Read more of this story at Slashdot.


  • Power Outage Strands Thousands at US Airport. 600 Flights Cancelled
    An anonymous reader quotes CNN: A power outage at the world's busiest airport left thousands of passengers stranded in dark terminals and in planes sitting on the tarmac, amid a nationwide ground stop. Incoming and outgoing flights at Atlanta's Hartsfield-Jackson International Airport were halted indefinitely as crews worked to restore power, leading to hundreds of flight delays and cancellations. Atlanta is the heart of the US air transport system, and what happens there has the potential to ripple through the country.  More than 600 flights to and from Atlanta have been canceled, including 350 departures, according to Flightradar24... Flights headed to Atlanta are being held on the ground at their departure airport. Inbound flights to Atlanta are being diverted, US Customs and Border Protection said. Departures from the airport are delayed because electronic equipment is not working in the terminals, the FAA said. The cause of the incident is under investigation.  Some people stranded in the dark terminals used their cellphones as flashlights, one passenger told CNN. "There were a few emergency lights on, but it was really dark -- felt totally apocalyptic."
            

    Read more of this story at Slashdot.


  • Google Reveals the Most-Trending Searches of 2017
    "Google's annual list of the most popular searches is here, offering a peek into what people are really thinking about," writes CNN. An anonymous reader quotes their report:  This year, you wanted to know more about one of the most powerful storms on record, the devastating Hurricane Irma. But you were also curious about [hip hop artist] Cardi B. and Unicorn Frappuccinos... Like 2017 itself, this year's top searches skew a little darker than usual, but are punctuated with some whimsy and positive moments. The top trending searches in the U.S. were Irma, Matt Lauer, Tom Petty, the Super Bowl and the Las Vegas shooting.  To determine the most popular trending searches, Google looked at its trillions of queries, filtered out spam and repeats, and identified searches that had the highest uptick in traffic compared with the previous year. It breaks them into categories like news, memes, and recipes (beef stroganoff was a hit).  Surprisingly there were more searches for 'iPhone 8" than for 'iPhone X," though those were the top two most-searched consumer technology products. (Followed by Nintendo Switch, Samsung Galaxy S8, and Xbox One X.) Other top searches this year included "What is net neutrality?" as well as questions about what bitcoin is, how to buy it, and the latest bitcoin prices. And one of the 10 most-searched phrases of the year was "fidget spinner."   Google uploaded an inspiring video to YouTube stating "This year more than ever we asked how." To dramatic music, the examples it gives include "How to calm a dog during a storm," "How to help Puerto Rico," "How to make a protest sign" -- and "How to move forward."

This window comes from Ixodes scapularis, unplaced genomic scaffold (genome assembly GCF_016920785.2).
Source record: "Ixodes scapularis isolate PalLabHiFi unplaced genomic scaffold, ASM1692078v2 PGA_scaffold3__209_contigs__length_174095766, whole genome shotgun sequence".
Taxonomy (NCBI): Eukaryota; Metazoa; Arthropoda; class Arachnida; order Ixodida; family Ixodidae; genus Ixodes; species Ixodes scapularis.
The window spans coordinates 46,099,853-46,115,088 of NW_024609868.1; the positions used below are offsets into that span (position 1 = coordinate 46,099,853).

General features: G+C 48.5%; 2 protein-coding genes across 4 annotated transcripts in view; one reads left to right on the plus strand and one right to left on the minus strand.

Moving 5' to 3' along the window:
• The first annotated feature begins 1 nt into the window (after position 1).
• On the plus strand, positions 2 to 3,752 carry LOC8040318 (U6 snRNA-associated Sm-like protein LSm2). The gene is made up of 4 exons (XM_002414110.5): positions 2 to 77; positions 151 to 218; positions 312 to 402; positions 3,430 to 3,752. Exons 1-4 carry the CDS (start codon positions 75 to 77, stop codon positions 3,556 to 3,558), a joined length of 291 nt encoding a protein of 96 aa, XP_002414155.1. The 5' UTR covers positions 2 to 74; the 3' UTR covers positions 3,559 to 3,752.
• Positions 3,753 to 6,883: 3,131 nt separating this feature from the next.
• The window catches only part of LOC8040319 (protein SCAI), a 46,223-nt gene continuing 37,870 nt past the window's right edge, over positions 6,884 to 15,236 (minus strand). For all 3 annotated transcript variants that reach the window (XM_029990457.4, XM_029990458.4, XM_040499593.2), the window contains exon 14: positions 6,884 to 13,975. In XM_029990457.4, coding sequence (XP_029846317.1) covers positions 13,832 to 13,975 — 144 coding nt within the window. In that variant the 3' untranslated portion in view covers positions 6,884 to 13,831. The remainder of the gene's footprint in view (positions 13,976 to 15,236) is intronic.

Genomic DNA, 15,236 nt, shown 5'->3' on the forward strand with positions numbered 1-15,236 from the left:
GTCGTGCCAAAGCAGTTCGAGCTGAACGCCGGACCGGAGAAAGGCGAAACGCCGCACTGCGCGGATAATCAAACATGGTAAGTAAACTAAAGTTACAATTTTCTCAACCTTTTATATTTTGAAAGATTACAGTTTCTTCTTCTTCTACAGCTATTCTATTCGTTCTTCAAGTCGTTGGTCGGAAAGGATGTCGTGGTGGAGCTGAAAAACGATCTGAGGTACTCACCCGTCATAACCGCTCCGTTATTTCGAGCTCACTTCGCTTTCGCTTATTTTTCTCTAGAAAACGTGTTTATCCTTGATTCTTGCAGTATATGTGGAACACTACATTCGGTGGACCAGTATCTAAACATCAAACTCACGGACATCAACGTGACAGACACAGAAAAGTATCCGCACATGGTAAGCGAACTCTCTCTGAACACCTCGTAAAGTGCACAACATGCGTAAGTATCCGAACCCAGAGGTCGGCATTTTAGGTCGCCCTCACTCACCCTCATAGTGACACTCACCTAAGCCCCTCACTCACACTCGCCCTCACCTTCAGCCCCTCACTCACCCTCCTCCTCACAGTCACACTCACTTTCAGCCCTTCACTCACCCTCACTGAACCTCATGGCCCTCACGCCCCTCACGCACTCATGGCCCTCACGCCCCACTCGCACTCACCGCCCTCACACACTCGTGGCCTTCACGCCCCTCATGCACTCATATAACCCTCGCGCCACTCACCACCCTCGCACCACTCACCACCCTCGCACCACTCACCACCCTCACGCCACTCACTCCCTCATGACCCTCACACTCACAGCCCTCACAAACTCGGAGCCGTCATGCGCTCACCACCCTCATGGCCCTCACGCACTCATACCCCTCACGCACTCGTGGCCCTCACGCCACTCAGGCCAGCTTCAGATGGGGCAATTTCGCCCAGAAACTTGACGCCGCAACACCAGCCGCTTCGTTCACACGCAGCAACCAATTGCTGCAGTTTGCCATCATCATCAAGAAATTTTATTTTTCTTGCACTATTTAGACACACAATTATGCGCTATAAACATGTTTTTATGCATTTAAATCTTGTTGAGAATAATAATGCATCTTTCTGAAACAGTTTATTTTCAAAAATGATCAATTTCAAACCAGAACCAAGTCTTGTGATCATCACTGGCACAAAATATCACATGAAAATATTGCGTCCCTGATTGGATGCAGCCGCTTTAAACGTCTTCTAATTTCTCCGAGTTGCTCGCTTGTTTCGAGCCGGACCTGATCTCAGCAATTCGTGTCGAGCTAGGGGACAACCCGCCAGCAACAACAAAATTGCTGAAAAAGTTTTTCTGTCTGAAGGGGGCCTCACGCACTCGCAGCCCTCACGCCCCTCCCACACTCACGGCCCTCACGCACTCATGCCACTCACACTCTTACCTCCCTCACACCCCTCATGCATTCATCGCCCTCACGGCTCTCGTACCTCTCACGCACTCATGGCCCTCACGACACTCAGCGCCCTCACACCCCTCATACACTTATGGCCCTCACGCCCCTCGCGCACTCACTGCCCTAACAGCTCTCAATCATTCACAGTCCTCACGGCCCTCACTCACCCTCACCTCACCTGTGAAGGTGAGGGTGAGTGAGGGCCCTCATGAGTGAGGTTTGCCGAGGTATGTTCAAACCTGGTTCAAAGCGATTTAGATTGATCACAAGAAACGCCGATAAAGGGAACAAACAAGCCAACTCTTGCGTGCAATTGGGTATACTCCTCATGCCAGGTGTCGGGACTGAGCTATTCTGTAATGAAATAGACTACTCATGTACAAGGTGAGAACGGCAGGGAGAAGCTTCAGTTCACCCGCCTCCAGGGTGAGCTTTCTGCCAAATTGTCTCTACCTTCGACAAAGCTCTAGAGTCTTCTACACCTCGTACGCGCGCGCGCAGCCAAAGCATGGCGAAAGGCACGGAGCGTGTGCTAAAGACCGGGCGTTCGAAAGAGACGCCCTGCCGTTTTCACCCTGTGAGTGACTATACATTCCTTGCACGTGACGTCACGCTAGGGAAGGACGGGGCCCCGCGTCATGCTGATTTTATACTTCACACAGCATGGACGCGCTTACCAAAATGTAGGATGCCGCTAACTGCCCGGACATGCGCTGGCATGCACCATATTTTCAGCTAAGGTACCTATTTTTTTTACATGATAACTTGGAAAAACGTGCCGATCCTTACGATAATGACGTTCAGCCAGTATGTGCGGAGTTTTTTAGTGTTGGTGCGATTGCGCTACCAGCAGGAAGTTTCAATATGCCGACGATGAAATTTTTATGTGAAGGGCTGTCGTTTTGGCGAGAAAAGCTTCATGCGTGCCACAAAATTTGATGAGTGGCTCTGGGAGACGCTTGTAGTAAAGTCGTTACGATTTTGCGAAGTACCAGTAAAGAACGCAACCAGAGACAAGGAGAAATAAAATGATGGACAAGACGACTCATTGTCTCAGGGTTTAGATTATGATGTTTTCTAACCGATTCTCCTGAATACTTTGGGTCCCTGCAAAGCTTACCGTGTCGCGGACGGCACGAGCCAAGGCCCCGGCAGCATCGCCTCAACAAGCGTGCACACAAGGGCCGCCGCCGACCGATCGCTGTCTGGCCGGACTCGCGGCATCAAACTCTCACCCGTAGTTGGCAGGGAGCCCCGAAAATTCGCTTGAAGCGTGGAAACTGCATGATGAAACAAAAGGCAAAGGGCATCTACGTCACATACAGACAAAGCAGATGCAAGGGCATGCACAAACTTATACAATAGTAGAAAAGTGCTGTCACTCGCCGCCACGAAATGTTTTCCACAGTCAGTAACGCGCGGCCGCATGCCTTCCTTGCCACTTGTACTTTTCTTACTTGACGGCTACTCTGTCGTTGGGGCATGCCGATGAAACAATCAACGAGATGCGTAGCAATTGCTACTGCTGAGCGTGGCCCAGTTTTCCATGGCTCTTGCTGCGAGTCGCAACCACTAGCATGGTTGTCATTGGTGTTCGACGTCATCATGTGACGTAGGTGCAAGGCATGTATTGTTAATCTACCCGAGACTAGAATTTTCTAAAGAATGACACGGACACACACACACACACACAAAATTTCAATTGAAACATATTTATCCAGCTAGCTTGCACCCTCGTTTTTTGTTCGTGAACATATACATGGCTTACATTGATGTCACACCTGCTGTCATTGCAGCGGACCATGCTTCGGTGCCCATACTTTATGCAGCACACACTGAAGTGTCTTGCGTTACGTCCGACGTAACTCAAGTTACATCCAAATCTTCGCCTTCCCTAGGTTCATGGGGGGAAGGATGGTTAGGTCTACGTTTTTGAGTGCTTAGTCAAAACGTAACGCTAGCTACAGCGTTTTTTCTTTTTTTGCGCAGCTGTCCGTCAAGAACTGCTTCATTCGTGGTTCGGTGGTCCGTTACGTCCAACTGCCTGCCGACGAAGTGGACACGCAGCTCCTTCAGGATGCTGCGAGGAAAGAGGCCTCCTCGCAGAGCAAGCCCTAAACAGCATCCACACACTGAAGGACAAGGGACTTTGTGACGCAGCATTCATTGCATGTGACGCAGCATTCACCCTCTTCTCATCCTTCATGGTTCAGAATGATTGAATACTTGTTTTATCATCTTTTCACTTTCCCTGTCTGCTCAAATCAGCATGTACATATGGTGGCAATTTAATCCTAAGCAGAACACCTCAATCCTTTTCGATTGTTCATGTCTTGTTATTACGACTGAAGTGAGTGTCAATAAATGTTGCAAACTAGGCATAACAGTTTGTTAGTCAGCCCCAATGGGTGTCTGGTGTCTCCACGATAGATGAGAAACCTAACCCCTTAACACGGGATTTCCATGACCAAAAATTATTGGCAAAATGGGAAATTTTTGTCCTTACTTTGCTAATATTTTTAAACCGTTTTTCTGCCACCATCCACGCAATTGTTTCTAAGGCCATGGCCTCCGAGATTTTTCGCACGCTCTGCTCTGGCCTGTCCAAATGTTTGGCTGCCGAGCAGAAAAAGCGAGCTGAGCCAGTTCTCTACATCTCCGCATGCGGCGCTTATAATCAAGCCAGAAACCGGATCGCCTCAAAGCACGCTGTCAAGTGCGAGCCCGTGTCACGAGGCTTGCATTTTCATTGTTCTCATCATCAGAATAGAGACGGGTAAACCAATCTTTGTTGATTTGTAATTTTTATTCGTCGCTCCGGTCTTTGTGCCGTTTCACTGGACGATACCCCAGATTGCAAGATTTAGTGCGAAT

Read more of this story at Slashdot.